Setting Stones.-All beds and joints should be truly worked and perfectly level. If the surface be convex it will give rise to wide unsightly joints; if concave the weight thrown on the stone will rest on the edges and probably cause them to “ flush ” or break off and disfigure the work. Large stones are placed in position with the aid of hoisting appliances and should be tried in position before being finally set. Great care should be taken to avoid fracturing or chipping the stone in the process of handling, as it is impossible to make good such damage. All stratified stones-and this includes by far the largest proportion of building stones-when set in a level position should be laid on their natural bed, 'i.e. with their laminae horizontal. The greatest stren th of a.stone is obtained when the laminae lie at right angles to the pressure placed upon it. In the case of arches these layers sho ld be parallel with the centre line of the voussoirs and at right angllies to the face of the arch. For cornices (except the corner-stones) and work of a like nature, the stone is set with the laminae on edge and perpendicular to the face of the work. With many stones it is easy to determine the bed by moistening with water, when the laminae will become apparent. Some stones, however, it is impossible to read in this way, and it is therefore advisable to have them marked in the quarry. A horizontal line in a quarry does not in all cases give the proper bed of the stone, for since the deposits were made ages ago natural upheavals have possibly occurred to alter the “ lie " of the material.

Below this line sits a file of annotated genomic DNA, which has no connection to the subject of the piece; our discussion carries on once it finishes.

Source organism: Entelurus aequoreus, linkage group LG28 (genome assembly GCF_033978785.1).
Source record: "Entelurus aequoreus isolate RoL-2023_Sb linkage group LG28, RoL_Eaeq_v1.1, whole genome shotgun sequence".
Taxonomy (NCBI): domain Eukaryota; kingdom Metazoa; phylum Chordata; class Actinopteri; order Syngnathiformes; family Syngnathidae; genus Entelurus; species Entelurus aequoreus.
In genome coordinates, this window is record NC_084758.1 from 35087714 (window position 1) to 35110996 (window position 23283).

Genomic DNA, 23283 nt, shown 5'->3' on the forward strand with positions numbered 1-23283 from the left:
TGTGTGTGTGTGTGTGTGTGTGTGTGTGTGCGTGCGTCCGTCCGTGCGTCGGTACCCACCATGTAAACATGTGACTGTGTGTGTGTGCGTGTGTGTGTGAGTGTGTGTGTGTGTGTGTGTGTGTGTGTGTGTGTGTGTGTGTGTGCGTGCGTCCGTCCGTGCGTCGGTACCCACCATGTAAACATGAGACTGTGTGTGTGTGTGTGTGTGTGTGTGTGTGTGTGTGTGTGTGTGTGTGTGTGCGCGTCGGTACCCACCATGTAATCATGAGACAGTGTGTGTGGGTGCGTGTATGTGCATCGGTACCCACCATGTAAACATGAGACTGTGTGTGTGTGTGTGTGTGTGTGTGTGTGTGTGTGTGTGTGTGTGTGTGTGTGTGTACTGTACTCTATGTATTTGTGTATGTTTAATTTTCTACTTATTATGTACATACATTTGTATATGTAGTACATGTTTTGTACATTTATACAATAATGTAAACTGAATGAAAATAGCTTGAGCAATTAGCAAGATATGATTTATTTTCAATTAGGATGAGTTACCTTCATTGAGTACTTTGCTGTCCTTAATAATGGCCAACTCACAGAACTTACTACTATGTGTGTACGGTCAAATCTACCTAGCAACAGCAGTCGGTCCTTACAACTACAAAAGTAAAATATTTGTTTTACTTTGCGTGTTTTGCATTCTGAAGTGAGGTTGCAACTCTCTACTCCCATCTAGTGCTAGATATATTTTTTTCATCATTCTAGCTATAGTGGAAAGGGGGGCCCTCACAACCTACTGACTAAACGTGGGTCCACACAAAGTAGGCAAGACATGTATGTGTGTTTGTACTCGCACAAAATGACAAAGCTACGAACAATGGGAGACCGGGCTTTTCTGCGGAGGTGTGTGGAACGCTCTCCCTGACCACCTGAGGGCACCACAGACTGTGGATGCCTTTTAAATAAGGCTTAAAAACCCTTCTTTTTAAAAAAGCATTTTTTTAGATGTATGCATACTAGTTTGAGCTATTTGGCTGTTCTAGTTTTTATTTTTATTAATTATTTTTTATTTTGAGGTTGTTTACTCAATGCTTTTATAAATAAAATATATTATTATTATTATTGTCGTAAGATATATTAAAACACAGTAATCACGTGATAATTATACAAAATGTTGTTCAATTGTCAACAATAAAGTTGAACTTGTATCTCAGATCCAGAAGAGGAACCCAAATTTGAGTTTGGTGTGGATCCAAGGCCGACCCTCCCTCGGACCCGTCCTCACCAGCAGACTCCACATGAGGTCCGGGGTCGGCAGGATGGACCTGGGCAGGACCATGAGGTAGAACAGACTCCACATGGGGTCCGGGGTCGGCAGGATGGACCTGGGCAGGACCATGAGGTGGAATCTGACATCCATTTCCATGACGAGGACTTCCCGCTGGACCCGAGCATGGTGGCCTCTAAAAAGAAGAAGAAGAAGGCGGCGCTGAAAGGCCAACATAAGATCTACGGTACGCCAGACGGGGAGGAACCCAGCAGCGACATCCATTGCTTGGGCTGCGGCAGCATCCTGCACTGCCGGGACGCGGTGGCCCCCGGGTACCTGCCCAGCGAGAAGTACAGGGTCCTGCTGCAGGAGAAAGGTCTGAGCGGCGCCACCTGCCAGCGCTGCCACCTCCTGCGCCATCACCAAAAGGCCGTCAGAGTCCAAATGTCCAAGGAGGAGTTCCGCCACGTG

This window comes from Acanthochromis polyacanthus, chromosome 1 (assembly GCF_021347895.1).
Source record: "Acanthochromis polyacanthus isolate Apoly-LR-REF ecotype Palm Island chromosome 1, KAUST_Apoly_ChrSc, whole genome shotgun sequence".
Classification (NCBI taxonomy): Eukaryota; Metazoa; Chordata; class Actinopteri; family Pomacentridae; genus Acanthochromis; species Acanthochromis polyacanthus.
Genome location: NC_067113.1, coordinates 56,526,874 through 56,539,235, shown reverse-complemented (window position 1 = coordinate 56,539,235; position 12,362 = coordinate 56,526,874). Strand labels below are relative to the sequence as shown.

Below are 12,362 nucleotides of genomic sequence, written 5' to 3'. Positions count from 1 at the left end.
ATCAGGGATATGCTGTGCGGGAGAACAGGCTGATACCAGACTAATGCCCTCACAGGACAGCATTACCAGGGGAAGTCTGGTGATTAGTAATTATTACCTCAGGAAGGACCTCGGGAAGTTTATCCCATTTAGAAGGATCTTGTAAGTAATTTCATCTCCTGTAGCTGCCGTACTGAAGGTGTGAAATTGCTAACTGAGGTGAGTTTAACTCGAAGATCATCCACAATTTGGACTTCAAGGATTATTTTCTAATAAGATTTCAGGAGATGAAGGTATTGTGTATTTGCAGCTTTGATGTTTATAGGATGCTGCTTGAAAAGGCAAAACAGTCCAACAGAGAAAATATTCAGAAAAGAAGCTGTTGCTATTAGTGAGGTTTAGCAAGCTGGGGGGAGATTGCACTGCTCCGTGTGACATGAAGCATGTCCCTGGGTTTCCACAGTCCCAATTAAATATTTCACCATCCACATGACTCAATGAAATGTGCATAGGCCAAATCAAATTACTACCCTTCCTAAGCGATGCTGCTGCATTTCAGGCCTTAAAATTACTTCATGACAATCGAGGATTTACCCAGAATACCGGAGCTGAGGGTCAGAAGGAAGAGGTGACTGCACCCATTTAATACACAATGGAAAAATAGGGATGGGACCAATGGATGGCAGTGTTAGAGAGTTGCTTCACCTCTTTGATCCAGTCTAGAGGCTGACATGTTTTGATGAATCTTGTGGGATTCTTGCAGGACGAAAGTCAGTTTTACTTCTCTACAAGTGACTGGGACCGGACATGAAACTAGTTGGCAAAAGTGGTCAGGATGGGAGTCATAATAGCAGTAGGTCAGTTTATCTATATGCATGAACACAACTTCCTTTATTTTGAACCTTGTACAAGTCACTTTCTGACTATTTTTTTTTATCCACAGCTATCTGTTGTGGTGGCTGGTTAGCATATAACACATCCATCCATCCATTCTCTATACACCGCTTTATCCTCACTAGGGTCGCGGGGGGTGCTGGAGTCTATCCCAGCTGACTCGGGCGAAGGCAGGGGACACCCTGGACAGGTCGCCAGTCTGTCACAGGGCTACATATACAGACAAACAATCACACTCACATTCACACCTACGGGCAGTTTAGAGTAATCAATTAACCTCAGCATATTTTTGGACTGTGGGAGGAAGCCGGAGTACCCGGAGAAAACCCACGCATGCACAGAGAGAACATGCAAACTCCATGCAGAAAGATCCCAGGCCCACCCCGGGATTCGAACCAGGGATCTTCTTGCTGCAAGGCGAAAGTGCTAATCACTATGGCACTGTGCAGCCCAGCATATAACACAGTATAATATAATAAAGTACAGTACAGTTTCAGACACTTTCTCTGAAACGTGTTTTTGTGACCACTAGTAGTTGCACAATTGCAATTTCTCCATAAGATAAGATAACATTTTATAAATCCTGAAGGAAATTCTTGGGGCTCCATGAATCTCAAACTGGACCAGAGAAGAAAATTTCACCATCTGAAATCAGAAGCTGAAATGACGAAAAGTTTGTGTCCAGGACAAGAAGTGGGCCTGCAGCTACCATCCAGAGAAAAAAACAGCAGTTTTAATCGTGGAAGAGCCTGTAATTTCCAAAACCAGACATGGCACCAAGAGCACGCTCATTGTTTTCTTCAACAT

For the shafts of columns 'especially it is necessary to have the layers horizontally placed, anda stone should be selected from a quarry with a bed of the required depth. An example of the omission of this precaution is visible in the arcading of the Royal Courts of justice, London, where the small shafts of the front arcade in red sandstone have been turned with the laminae in a vertical positionkvéith the result that nearly every shaft is Haking away or is crac e, .